A Question of Borders

5 responses to “A Question of Borders”

  1. Korbin Doll Vidalia says:

    So grateful. I’ll keep my creative mind’s eye open…

  2. Paul Petraitis says:

    The Garland series which was published in the 1970’s was the first attempt to address native boundaries…so called “Iroquois incursions” in the 1600s certainly muddied the waters for us in Illinois, Indiana and Wisconsin

  3. Robert C. Olcott says:

    The University of New Mexico Press reprinted the original manuscript of “Felix S. Cohen’s Handbook of Federal Indian Law”, which the U.S. Dep’t. of the Interior tried to ‘censor’ and remove existing copies of, on or about 1958, but the U of NM Press reprint edition of his book has ample references to the sources of his documents, including treaties, … and “Gayaneshagowa”-the Iroquois ‘constitution’, which although ‘edited/discussed’ for fifty-five years, still made its debut sixty-five years before the Magna Carta, and availed Women the Rights to: Assert, Debate, Vote, and Declare War about 750 years before the US amended our constitution for women to vote. see 1988 US Congressional Resolution #331 –acknowledging the role of the Iroquois Constitution in the development of our US ‘constitution.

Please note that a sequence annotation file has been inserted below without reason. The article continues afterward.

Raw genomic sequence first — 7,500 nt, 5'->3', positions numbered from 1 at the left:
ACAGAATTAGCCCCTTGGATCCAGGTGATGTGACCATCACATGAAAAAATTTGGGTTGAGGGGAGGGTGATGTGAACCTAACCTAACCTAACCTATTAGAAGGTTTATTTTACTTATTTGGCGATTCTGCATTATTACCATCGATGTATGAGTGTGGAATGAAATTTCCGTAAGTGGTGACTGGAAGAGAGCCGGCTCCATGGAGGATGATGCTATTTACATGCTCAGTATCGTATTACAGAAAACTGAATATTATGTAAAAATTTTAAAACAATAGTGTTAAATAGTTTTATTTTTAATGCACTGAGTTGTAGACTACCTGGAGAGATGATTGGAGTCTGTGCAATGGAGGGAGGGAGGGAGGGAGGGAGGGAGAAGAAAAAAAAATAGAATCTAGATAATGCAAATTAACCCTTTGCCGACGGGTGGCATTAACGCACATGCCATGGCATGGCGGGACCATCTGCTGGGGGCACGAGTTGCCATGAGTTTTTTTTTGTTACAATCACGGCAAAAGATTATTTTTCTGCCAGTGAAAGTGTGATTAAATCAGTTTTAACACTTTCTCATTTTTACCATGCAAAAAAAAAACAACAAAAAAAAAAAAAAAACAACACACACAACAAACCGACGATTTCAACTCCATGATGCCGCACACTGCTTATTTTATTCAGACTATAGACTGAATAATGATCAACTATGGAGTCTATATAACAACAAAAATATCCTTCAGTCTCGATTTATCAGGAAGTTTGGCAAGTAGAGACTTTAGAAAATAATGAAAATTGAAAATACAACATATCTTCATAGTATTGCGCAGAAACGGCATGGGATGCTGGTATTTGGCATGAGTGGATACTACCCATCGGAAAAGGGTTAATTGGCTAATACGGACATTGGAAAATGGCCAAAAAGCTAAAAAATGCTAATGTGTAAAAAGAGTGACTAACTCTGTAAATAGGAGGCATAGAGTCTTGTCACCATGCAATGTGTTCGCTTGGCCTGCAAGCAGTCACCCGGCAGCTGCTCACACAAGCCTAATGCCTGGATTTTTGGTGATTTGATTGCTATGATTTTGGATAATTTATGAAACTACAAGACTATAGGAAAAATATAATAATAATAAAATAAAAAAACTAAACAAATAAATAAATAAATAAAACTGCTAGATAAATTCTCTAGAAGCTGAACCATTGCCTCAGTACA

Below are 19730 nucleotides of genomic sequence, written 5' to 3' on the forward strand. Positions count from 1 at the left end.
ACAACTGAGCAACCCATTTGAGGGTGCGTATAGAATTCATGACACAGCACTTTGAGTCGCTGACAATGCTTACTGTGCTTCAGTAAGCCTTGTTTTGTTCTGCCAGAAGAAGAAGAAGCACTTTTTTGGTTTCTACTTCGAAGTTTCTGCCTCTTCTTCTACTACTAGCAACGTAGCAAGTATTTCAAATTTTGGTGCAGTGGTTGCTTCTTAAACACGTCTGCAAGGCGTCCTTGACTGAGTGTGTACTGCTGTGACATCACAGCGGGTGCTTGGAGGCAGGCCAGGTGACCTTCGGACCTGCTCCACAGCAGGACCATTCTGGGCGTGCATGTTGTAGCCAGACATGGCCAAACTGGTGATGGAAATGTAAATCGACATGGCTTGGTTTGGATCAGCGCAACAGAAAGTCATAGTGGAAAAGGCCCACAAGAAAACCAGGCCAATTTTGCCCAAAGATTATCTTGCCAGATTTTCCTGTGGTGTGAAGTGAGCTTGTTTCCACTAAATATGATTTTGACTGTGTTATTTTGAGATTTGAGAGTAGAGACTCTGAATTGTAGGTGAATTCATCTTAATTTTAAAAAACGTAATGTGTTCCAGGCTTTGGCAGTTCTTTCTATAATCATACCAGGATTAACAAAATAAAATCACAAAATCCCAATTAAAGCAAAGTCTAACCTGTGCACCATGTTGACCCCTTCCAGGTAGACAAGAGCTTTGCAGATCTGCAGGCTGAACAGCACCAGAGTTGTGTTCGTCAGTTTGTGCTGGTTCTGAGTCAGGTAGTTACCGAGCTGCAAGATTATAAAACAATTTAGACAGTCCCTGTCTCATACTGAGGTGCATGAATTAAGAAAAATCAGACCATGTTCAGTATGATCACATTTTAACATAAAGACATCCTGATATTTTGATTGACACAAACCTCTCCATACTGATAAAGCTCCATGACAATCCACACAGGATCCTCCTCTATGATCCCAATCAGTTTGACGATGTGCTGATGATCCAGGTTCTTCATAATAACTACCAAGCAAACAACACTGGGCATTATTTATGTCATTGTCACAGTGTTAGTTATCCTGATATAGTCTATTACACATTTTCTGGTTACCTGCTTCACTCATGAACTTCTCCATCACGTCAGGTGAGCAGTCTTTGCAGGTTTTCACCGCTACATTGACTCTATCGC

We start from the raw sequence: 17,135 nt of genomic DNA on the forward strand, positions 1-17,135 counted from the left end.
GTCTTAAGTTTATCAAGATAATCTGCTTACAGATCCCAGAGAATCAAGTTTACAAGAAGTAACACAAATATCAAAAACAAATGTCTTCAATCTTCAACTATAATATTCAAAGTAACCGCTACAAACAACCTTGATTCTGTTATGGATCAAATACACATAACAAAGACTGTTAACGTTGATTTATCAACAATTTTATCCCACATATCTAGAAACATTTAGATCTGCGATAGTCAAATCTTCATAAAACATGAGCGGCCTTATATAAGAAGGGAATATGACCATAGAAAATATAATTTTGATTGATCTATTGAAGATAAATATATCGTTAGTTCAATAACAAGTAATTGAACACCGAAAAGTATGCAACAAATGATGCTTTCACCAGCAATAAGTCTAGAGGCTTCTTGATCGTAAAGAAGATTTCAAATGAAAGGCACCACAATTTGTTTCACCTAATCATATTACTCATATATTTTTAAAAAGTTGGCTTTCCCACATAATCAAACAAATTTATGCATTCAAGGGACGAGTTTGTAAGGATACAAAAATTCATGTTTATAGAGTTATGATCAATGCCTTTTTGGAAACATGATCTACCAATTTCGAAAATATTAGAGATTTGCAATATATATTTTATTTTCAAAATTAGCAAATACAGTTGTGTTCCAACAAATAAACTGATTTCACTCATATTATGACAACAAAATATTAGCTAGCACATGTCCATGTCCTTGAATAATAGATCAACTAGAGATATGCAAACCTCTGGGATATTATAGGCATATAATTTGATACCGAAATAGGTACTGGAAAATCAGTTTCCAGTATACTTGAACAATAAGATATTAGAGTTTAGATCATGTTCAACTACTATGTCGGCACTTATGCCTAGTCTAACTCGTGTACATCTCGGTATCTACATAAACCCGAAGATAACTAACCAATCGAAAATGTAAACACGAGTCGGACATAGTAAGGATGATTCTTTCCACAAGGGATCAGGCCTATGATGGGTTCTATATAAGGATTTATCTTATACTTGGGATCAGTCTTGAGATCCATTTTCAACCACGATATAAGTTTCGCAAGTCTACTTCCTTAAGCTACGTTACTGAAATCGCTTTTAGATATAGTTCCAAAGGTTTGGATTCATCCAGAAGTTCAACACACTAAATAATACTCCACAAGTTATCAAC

4. Keith C. McCormic says:

    I feel like the Pocumtuck borders should extend further north. IIRC, the village of Pocumtuck itself was a bit north of the Anglo village of Old Deerfield, Massachusetts. In addition, the 1676 massacre that drove the Pocumtuck out of the region happened at Peskeompscut, which was near the site of modern Turner’s Falls.

  5. osearth says:

    Overlapping boundaries looks to be the only way to do it. The map represents an impressive bunch of research with a great presentation. Good work. ;]

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